State and Federal Prison Systems
Prison is a term describing the facilities used to incarcerate convicted individuals and penitentiary describes the type of building. The debate to inaugurate penitentiaries instead of prisons began in the eighteenth century in England with the idea to replace corporal punishment with imprisonment with the prospects of reforming the mind and body. These transformations of the penitentiaries had a positive result throughout the world and the rest of Europe (Jackson, 1997).
The theory started in 1787 when a group of well-known Philadelphians expressed their concerns of the conditions of the American and European prisons. Dr. Benjamin Rush, Father of American Psychiatry, proposed the idea to build a true penitentiary, designed to create genuine regret and penitence, which took 30 years to convince the Commonwealth of Pennsylvania to start building (U.S. History, 2010). In 1822 John Haviland, British architect, designs and manages the construction of the Eastern State Penitentiary, which incorporated the principles of Quaker information.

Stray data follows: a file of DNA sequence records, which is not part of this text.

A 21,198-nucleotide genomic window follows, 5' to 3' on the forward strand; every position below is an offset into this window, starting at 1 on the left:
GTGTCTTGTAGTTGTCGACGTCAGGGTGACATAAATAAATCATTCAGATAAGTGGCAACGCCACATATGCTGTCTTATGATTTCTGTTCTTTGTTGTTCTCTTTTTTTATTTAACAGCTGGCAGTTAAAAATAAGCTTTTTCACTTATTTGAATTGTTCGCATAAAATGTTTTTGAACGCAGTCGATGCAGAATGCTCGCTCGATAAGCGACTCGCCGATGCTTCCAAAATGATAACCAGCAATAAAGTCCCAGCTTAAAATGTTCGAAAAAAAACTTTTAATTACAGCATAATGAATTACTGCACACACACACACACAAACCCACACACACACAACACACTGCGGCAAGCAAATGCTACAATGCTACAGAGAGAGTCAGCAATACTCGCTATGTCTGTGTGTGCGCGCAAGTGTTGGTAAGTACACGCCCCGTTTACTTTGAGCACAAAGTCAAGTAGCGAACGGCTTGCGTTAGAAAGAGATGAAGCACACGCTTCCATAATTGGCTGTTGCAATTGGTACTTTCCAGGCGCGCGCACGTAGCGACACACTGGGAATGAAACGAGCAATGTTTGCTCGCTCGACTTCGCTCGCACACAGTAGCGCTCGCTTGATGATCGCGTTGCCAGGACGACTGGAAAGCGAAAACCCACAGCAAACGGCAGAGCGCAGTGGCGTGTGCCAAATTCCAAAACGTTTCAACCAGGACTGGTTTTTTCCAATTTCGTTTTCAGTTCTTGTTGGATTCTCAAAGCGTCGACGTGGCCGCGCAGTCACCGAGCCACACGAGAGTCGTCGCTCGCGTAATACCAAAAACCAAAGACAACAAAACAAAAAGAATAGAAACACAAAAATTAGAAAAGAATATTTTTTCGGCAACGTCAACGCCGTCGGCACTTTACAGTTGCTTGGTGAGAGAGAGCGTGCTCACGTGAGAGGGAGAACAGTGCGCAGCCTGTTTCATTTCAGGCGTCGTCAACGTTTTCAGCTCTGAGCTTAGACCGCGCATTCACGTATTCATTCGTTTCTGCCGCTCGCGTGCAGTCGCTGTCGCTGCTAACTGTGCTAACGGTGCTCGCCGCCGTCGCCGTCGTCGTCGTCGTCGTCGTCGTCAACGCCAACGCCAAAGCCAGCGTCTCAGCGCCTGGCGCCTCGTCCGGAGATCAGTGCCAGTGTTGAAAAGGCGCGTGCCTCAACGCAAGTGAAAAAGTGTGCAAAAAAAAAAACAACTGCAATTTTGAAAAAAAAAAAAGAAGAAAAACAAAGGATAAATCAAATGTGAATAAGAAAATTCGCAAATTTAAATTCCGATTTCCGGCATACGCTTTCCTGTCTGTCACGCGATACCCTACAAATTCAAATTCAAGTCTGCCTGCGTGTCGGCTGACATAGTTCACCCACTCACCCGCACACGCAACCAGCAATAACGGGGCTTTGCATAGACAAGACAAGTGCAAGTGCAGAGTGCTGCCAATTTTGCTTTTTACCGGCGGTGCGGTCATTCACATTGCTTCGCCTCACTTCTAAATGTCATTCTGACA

The purpose of the penitentiary is aid in both spiritual and not religious, and to maintain humane punishment and refrain from the physical punishment that has occurred in the Western societies. Provide a clean and healthy institution and environment to prevent contamination of the body, mind, and spirit (Foster, 2006). Furthermore, the inmates in custody were separated from each other, total isolation with all the required amenities such as a working toilet, running water, and central heat. The only possession the inmates are to have is a Bible to learn the word of God and participate in honest hard work,... [continues]
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